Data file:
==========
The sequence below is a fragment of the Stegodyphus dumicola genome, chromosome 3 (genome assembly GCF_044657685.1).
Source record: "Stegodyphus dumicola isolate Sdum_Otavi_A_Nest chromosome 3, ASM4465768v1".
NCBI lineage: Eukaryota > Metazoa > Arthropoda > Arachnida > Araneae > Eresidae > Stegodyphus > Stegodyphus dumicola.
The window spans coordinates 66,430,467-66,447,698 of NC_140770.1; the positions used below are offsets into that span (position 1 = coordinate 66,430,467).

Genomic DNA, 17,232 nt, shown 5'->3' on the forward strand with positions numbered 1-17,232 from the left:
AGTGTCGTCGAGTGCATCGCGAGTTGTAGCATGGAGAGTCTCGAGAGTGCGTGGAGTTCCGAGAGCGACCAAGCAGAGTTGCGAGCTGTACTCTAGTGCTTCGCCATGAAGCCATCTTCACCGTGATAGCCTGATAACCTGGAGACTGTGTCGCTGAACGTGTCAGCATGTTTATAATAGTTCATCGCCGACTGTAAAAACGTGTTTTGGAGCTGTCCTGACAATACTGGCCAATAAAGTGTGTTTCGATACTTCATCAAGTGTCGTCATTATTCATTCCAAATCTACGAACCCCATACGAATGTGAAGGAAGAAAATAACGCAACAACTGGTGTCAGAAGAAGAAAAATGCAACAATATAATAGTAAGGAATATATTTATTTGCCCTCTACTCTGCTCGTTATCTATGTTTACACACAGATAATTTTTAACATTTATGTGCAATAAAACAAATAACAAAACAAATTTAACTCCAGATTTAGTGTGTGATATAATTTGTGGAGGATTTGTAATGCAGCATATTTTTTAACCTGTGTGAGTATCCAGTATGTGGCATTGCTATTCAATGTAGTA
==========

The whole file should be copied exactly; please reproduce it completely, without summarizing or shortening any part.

The sequence below is a fragment of the Stegodyphus dumicola genome, chromosome 3 (genome assembly GCF_044657685.1).
Source record: "Stegodyphus dumicola isolate Sdum_Otavi_A_Nest chromosome 3, ASM4465768v1".
NCBI lineage: Eukaryota > Metazoa > Arthropoda > Arachnida > Araneae > Eresidae > Stegodyphus > Stegodyphus dumicola.
The window spans coordinates 66,430,467-66,447,698 of NC_140770.1; the positions used below are offsets into that span (position 1 = coordinate 66,430,467).

Genomic DNA, 17,232 nt, shown 5'->3' on the forward strand with positions numbered 1-17,232 from the left:
AGTGTCGTCGAGTGCATCGCGAGTTGTAGCATGGAGAGTCTCGAGAGTGCGTGGAGTTCCGAGAGCGACCAAGCAGAGTTGCGAGCTGTACTCTAGTGCTTCGCCATGAAGCCATCTTCACCGTGATAGCCTGATAACCTGGAGACTGTGTCGCTGAACGTGTCAGCATGTTTATAATAGTTCATCGCCGACTGTAAAAACGTGTTTTGGAGCTGTCCTGACAATACTGGCCAATAAAGTGTGTTTCGATACTTCATCAAGTGTCGTCATTATTCATTCCAAATCTACGAACCCCATACGAATGTGAAGGAAGAAAATAACGCAACAACTGGTGTCAGAAGAAGAAAAATGCAACAATATAATAGTAAGGAATATATTTATTTGCCCTCTACTCTGCTCGTTATCTATGTTTACACACAGATAATTTTTAACATTTATGTGCAATAAAACAAATAACAAAACAAATTTAACTCCAGATTTAGTGTGTGATATAATTTGTGGAGGATTTGTAATGCAGCATATTTTTTAACCTGTGTGAGTATCCAGTATGTGGCATTGCTATTCAATGTAGTA